Ker accepted a visiting appointment at Yale University for the spring semester 1971. During this stay in the United States he was inducted as corresponding fellow in the Medieval Academy of America. Among the interesting vestiges of his connections with Yale is a tour de force in three letters dating from 1967 and now kept with Beinecke Osborn fa. 26 at Yale University. This Old English manuscript consists of two narrow strips of parchment from the same leaf containing parts of Ælfric's homily for Palm Sunday. Ker thought he might have purchased strips from the same binding for the Bodleian Library and first wrote to James Osborn, who had bought his two strips at Sotheby's in 1965, to try to confirm his suspicions. His second letter includes a long strip of manila envelope marked for sewing holes, bands, and kettle stitches, with Ker's instructions to Osborn on how to line up his fragments with the mock binding. The third letter begins with Ker telling Osborn, "I am very glad to hear that the holes can be made to fit, so that we can suppose both strips came from the missing front cover of the book now in the Bodleian."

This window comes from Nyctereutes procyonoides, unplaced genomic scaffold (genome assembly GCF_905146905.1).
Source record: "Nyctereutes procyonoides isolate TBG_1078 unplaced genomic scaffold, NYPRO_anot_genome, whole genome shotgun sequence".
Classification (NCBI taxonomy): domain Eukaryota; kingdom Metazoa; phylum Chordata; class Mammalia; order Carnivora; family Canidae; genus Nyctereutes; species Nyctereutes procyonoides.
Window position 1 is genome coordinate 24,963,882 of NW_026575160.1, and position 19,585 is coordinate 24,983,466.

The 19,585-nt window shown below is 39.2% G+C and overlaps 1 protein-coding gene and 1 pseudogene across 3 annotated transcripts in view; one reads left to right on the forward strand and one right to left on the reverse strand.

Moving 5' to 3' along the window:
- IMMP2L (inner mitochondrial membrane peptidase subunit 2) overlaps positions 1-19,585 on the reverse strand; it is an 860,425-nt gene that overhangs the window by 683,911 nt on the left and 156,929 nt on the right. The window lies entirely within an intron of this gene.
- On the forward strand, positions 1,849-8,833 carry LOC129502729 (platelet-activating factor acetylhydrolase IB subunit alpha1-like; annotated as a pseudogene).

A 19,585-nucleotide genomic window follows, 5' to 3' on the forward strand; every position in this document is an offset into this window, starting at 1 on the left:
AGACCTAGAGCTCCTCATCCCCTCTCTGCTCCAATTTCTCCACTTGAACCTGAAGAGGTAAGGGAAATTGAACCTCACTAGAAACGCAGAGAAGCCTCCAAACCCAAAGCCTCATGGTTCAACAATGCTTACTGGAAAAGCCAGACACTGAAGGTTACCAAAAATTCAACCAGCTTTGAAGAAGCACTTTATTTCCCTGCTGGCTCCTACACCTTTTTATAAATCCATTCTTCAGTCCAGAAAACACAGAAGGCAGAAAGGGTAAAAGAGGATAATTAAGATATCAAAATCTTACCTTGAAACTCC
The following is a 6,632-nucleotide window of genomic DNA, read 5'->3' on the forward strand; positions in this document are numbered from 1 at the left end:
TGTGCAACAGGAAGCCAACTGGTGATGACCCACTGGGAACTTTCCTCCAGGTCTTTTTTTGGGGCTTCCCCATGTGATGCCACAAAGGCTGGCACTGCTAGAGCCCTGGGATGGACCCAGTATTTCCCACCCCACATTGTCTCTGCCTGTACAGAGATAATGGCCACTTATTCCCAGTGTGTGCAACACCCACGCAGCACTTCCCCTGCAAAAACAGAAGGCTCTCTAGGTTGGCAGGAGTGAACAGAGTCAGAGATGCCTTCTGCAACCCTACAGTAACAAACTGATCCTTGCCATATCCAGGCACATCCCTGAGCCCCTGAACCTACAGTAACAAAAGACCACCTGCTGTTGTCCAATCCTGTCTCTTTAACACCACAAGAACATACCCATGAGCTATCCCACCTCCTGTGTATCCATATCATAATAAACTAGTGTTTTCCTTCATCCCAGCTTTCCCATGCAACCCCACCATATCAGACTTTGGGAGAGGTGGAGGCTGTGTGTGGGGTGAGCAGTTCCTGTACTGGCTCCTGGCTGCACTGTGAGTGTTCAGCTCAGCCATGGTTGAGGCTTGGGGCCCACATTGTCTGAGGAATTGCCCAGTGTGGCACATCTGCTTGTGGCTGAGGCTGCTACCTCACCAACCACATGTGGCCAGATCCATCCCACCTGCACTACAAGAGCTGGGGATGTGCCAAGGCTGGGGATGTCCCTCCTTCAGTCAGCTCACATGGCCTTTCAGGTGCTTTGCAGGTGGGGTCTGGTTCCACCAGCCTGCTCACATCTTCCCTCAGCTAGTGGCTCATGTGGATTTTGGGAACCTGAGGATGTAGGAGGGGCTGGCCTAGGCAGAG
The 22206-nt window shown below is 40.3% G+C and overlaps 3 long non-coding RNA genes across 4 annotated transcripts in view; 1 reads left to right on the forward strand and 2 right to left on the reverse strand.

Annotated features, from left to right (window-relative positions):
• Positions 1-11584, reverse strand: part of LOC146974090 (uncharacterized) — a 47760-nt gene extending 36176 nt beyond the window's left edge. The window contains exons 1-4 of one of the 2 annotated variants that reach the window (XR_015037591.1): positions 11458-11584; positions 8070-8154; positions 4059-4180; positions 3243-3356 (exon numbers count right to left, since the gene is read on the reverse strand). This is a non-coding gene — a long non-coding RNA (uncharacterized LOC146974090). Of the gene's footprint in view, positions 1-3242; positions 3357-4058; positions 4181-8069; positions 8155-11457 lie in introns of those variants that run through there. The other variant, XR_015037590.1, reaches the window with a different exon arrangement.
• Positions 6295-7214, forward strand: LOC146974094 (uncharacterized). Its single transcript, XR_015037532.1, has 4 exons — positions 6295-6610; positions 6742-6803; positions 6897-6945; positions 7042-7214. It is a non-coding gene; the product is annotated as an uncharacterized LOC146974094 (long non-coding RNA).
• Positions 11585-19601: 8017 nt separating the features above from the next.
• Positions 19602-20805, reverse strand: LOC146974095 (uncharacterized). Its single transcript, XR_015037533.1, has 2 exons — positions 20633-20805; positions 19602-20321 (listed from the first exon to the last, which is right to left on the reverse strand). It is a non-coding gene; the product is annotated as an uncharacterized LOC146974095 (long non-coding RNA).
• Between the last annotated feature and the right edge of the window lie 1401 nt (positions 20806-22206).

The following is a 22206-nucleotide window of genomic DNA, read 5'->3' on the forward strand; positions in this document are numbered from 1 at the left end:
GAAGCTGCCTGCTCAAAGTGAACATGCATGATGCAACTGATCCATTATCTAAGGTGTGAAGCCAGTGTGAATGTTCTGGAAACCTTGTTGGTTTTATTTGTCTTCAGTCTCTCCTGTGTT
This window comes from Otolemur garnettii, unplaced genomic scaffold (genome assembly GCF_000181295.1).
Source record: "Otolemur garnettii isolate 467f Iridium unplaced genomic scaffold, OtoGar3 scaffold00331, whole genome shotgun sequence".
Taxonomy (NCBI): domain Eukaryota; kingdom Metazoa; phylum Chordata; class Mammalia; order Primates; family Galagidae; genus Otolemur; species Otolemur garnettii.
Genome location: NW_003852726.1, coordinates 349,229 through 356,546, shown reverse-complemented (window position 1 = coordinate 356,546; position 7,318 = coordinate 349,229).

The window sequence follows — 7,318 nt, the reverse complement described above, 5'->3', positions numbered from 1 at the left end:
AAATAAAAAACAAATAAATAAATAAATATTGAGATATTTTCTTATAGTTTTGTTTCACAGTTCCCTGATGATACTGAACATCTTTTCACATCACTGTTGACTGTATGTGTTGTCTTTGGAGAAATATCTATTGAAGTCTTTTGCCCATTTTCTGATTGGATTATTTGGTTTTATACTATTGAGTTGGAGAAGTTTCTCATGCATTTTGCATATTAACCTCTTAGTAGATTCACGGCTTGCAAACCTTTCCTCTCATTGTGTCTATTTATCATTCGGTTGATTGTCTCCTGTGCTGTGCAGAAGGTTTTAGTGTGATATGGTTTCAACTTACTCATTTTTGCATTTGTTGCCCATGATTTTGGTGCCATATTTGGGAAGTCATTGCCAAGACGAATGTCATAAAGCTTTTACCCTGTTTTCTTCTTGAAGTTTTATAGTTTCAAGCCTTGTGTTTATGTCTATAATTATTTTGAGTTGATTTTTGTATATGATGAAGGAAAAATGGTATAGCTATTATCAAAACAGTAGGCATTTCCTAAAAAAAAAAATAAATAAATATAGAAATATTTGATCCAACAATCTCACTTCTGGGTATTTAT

As this episode suggests, Ker played an important role in book collection for the Bodleian Library. It was not a sinecure he accepted in 1949 when he was made a curator of the library, and his diligent labors on its behalf over the years are reflected in his appointment to the Standing Committee of the Bodleian Library in 1960. His intimate knowledge of private and out-of-the-way collections, and his absorption of sales catalogs, enabled him to purchase many important manuscripts for the Bodleian. As Bruce Barker-Benfield says in his eulogy of Ker for the Bodleian Library Record, "He was of constant help in searching out and recognizing potential new accessions, and he was endlessly generous with timely, unobtrusive financial support towards their purchase" (65). He also made many personal gifts of manuscripts to the Bodleian, including in 1975 his teaching collection of ten medieval manuscripts.